Jon Rafman

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Jon Rafman

Work from Remember Carthage.

“An essay film in the tradition of experimental documentarians like Chris Marker or Harun Farocki, Remember Carthage takes the viewer on an epic journey in search of an abandoned resort town deep in the Sahara desert. However, one travels not through archival or personal images but through footage sourced from PS3 video games and Second Life, depicting ancient civilizations that seem at once familiar and totally fantastical. Presented in conjunction with the exhibition “Museum as Hub: Walking Drifting Dragging,” which centers on artist expeditions, Remember Carthage is a first-person journey through a historical fantasia that highlights the fictionalizing and exoticization of culture within gaming and virtual worlds.

The voyage begins on the swaying deck of a ship in unnamed waters and proceeds through a myriad of different landscapes, from arid deserts to the gaudy interiors of what appear to be Persian palaces, to barrooms and bedrooms—each new scene unfolding in sync with the narrator’s melancholic remembrances. As in other works by Rafman, a feeling of alienation and loneliness structures the story, with the narrator searching for a connection and yet unable to grasp what is real or stable around him. In Remember Carthage, the filmmakers emphasize how digital media makes history seem both totally accessible through archival information and, at the same, completely foreign to us. Here, the narrator’s search for the abandoned town is rendered increasingly futile as he traverses a landscape where markers of time and place often appear to be unmoored, floating signs. And, as his journey continues, he becomes unable to distinguish authentic sites from simulated versions.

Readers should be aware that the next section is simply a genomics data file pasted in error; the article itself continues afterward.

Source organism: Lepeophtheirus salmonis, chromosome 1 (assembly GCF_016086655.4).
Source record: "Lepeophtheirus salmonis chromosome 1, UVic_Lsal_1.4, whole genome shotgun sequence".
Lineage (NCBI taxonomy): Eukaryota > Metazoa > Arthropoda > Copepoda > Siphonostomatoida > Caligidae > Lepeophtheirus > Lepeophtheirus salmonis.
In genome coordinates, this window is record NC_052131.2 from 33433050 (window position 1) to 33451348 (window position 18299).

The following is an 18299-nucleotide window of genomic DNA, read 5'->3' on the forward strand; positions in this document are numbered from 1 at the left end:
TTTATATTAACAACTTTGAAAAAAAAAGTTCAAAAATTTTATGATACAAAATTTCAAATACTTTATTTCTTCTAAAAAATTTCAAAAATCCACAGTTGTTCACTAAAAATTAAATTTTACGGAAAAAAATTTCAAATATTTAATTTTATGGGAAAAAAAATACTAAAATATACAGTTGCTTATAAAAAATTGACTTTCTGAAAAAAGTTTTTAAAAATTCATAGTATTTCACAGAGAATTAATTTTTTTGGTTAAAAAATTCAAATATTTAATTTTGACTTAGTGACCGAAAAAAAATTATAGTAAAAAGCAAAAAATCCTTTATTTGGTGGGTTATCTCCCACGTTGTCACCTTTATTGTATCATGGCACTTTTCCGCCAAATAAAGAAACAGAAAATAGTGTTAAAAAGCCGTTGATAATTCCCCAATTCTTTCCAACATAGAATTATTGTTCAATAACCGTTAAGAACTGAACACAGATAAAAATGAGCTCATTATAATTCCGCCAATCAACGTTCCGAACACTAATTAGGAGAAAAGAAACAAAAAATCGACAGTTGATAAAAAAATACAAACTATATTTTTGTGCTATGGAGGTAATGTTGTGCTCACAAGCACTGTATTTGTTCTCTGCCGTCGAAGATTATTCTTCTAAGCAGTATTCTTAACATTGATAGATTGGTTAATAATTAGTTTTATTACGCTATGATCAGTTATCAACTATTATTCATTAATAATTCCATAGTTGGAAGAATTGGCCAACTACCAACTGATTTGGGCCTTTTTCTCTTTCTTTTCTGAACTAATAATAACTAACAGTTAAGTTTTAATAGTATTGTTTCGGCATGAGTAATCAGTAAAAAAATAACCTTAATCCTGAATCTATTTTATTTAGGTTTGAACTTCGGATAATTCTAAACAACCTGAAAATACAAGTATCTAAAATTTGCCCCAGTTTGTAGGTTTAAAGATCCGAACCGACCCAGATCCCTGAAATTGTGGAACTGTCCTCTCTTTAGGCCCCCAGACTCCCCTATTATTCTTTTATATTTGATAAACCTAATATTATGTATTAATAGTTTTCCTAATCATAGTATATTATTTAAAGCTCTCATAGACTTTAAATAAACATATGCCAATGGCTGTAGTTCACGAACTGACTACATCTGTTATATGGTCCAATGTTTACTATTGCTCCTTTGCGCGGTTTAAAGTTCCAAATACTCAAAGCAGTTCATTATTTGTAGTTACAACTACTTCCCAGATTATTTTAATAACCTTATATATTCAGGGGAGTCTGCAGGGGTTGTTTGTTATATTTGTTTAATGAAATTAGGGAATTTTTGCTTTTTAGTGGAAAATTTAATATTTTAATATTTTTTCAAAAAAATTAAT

The repetitive and circular sequencing of the film, with recurring locations and characters, furthers the protagonist’s sense of dislocation and interpolates the logic of gameplay—continual death and resurrection—into his journey. It is unclear whether the narrator in Remember Carthage ever arrives; despite constantly moving, he is caught in a horizontal, virtual dreamworld where his goals become ever more distant.” – New Museum

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